A Theory Of Human Motivation

1086 WordsAug 5, 20155 Pages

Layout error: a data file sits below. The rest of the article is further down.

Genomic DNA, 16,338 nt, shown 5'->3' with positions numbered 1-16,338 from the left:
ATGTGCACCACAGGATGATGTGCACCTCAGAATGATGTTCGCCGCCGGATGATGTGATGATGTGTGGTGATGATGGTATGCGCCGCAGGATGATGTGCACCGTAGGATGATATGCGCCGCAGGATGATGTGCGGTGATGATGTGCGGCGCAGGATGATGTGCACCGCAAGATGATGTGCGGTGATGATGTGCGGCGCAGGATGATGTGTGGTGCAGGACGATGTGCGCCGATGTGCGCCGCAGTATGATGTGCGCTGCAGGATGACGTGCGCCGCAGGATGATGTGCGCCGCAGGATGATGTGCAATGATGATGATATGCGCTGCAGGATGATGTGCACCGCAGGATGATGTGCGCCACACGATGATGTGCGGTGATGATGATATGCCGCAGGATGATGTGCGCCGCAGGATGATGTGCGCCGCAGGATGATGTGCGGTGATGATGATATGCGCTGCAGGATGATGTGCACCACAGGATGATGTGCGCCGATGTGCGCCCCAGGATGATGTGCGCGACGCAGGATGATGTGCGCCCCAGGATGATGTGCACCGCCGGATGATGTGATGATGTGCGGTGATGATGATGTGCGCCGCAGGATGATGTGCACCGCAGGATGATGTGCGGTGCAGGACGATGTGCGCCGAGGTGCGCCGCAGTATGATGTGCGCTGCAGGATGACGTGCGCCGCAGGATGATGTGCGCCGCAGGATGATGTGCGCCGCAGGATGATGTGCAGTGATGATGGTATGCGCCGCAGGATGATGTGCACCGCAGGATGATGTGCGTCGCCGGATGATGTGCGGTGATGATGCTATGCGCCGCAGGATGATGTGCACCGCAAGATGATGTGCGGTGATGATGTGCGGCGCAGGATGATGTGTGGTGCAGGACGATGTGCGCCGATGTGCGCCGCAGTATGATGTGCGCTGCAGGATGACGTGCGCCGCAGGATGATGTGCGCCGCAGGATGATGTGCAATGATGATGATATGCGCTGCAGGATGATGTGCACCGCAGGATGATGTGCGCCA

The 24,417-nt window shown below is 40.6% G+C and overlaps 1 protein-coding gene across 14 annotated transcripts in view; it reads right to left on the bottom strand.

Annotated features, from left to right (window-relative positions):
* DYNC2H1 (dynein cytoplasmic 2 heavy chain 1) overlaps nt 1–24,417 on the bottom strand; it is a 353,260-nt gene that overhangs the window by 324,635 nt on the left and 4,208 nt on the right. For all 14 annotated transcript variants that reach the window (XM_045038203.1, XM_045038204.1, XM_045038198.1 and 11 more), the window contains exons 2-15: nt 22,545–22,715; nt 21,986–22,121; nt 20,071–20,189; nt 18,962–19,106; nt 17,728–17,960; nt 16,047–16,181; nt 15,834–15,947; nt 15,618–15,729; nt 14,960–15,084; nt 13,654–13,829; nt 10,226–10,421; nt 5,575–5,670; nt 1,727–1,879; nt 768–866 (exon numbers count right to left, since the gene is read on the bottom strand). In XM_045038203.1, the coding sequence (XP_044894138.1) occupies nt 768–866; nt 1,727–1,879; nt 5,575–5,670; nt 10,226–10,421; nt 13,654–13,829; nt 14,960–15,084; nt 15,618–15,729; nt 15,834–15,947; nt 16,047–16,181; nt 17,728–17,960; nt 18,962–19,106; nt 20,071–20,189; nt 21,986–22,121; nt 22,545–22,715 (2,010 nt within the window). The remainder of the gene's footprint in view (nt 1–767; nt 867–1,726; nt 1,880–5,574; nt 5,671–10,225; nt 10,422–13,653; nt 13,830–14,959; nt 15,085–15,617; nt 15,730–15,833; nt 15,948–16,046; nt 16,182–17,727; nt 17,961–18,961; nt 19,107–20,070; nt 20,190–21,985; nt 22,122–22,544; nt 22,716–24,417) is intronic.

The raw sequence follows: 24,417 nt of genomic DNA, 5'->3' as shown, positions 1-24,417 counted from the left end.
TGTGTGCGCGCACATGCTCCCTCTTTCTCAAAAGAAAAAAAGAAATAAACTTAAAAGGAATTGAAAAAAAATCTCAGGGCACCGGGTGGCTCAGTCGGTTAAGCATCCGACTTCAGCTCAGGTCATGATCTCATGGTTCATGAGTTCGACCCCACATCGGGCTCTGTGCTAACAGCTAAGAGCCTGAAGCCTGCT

A Theory of Human Motivation Maslow (1943) sets out to provide a theory as to why we as individuals become motivated to satisfy our basic needs and seek to fulfill other needs once the previous ones have been satisfied. He developed a concept called the hierarchy of needs, which he uses to interpret the different levels of needs individuals acquire. This theory is of importance as it provides reasoning and structure for the fulfillment of our everyday needs. After describing the five needs, the author talks about the pre-conditions that must be met in order to satisfy basic needs. Further discussion of characteristics pertaining to the theory will lead into the degree of fixity of the hierarchy. Thirteen propositions from a previous article were initially presented. These were meant to set somewhat of a guideline as to what should be accepted and what should not. Some of the more important propositions in my opinion were: conscious desires are not as fundamental as unconscious goals, human needs are arranged in hierarchies of prepotency, and motivation classification is based on goals. I felt like he focused a bit more on these propositions than the others. Following the thesis statement, we learn about the hierarchy of needs, which consists of physiological needs, safety needs, esteem needs, belonging needs, and lastly, self-actualization. Physiological needs consist of the dual-components, homeostasis and hunger. The state of being at homeostasis signifies that
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